The roots of the home care crisis rest in a tension that exists between what many see as the way care work ought to be carried out as compared with the way care work manifests itself in post-industrial society. The tension persists, at least in part, because of ideological, institutional and policy legacies that serve as constraints in accommodating the contemporary economic and demographic realities of life in the United States.[39] Most of the institutions and policies that mediate the relationships between individuals, families, the state, and the market, were constructed in the context of an industrial capitalist economy, and thus reflect the dominant liberal ideology that informed their creation. That dominant liberal ideology tends to divide society into two spheres: a public sphere where people engage in markets and politics and a private sphere that consists primarily of the family and home life where people seek solace from the public sphere.

      For example, care is often thought to be a relationship that is relegated to the private sphere — something that takes place among family, friends or close-knit community members. In that discourse, care is largely seen as a voluntary activity, so that caregivers provide care to care receivers and, is thus decommodified (or at least taking place outside of mainstream market relations).[40] The construction of care as voluntary and private misses at least two important elements of care, even between family members, that are relevant in a post-industrial society: (1) a duty-based compulsion to provide care and (2) the costs to the caregiver.[41] In other words, this private negotiation is increasingly not possible (a reality that is difficult to deny) in the post- industrial economy where women are likely to work for wages outside the home, often to ensure that their families' basic needs are met. In order to combat this discourse, a competing discourse has evolved to reflect the market implications of care work.

      In one strand of that discourse caregivers become care workers and care receivers are seen as consumers of care. As illustrated by the success of SEIU organizing in California, this discourse is empowering for both parties and implies that market norms of remuneration and choice (rather than family norms of love and duty) should enter the picture. However, in pushing the discourse of care primarily into the market, this construction risks veiling the important familial and relational components inherent in care work because market norms do not allow for the concept of long-term reciprocity that comes with family relations.[42] In addition, market discourse risks glossing over the fact that there are a whole set of actors and institutions cutting across spheres which mediate the relationship between the providers and receivers of care. The mediating agents include the state/county government, family, the union and advocates for care workers as well as care receivers, where individuals may be actors in more than one of these insitutions. Thus, neither the dominant discourse of care as an activity existing in the private or family sphere, nor the competing discourse of care as existing in the public sphere of market fully captures the complexity of these relationships, especially for people with limited incomes. Instead, by viewing care as a set of activities that take place primarily within one sphere or another, dominant and radical discourses implicitly recognize the various principles that dominate within those spheres and generally argue for the prominence of one over another (market over family, family over market, state over market, etc.).[43]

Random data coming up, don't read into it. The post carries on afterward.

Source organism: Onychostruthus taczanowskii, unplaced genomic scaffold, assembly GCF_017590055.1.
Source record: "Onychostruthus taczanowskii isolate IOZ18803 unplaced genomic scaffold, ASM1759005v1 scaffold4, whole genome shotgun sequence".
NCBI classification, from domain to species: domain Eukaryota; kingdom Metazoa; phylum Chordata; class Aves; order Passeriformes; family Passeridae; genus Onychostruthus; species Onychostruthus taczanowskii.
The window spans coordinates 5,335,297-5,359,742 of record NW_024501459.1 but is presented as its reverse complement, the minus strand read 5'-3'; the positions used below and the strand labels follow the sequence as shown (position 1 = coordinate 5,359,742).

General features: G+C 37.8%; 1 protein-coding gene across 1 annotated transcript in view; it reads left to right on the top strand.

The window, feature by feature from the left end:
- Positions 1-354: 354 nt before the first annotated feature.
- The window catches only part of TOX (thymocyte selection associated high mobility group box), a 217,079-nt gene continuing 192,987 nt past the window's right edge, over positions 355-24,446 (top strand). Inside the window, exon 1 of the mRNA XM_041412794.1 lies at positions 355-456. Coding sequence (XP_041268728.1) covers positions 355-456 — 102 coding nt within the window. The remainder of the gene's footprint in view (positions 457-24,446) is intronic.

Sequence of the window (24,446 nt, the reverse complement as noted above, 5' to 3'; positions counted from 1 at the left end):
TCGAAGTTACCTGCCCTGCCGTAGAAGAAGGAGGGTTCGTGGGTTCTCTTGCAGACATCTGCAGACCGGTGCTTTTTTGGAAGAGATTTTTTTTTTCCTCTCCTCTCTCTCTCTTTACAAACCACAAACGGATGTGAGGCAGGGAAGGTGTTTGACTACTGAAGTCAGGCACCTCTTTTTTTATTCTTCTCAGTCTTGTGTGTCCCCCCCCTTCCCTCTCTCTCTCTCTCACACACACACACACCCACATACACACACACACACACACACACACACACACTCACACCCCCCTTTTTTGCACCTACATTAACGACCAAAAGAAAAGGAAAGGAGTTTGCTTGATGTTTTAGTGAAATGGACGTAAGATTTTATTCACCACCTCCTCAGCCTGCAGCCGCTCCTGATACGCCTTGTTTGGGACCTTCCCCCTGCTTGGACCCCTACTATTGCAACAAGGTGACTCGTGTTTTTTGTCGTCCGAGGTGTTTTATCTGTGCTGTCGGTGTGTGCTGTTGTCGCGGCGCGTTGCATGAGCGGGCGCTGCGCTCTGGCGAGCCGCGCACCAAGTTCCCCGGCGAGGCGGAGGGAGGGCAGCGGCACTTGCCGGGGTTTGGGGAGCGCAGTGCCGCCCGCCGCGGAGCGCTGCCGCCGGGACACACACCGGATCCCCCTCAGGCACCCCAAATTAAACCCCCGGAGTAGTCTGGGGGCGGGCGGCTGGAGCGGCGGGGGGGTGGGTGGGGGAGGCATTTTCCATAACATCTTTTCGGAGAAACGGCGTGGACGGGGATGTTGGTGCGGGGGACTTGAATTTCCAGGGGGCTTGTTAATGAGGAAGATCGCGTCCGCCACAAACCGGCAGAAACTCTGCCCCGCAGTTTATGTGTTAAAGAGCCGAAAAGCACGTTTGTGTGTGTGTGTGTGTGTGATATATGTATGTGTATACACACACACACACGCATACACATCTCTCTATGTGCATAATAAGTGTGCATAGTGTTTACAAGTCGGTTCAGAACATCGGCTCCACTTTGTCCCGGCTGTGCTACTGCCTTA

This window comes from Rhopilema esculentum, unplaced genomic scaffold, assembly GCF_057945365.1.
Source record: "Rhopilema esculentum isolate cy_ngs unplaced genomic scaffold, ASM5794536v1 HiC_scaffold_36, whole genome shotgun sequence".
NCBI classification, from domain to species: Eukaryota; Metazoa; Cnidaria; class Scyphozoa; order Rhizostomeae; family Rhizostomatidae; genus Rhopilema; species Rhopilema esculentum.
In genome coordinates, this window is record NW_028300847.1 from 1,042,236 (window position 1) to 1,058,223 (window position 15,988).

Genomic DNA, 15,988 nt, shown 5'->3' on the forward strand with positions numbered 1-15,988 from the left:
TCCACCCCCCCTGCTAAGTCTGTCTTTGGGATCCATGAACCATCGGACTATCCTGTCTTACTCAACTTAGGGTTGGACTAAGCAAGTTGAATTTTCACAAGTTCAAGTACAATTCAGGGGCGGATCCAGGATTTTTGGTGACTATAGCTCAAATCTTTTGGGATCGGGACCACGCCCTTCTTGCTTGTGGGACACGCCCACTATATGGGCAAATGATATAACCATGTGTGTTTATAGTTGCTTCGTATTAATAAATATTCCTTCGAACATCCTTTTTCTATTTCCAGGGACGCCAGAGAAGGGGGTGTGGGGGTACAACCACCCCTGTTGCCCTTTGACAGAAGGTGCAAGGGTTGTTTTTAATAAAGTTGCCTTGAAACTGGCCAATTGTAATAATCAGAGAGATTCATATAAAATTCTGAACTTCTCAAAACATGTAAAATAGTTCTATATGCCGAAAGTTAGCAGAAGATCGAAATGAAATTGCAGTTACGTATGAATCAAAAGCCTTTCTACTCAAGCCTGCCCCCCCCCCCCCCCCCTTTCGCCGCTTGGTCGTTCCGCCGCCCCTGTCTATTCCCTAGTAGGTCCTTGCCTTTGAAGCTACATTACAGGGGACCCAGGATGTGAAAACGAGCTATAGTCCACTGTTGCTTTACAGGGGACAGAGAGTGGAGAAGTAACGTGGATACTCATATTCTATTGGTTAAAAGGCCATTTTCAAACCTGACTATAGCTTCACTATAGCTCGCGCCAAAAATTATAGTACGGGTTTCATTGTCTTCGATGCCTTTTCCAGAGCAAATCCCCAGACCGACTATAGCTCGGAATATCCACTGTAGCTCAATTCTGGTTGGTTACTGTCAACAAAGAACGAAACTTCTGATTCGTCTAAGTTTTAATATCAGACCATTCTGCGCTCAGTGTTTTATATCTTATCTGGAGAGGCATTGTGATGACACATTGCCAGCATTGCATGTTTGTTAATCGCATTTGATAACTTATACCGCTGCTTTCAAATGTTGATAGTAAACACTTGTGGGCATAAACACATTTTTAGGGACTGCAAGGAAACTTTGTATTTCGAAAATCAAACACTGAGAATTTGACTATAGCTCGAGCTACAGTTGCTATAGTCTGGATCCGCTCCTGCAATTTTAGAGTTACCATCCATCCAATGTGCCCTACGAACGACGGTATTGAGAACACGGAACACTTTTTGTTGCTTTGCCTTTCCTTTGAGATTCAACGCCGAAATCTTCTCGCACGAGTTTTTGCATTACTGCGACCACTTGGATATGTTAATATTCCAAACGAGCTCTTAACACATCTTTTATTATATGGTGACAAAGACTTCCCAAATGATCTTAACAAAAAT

Even though the dominant liberal division of spheres into public and private are not sufficient for conceptualizing the way care is delivered in post-industrial society, we assert that the concept of sphere differentiation can still prove useful to help resolve the actual care crisis. Different spheres have different norms that govern the distribution of goods and services within them. These norms compete for political attention in the broader realm of the state — differentiation is a way to accord priority for some norms over others, depending on the stakes.[44] Still it is important to emphasize that these conceptual spheres, as well as the real individuals operating within them, ". . . are positioned in multiple, overlapping webs of discourse, which both constrain and enable individual agency."[45] We assert that viewing care as its own conceptual sphere, which overlaps with the spheres of state, market, family and civil society, may allow us to overcome some of the institutional and policy constraints that impede the simultaneous realization of good care provision and workers' rights protections.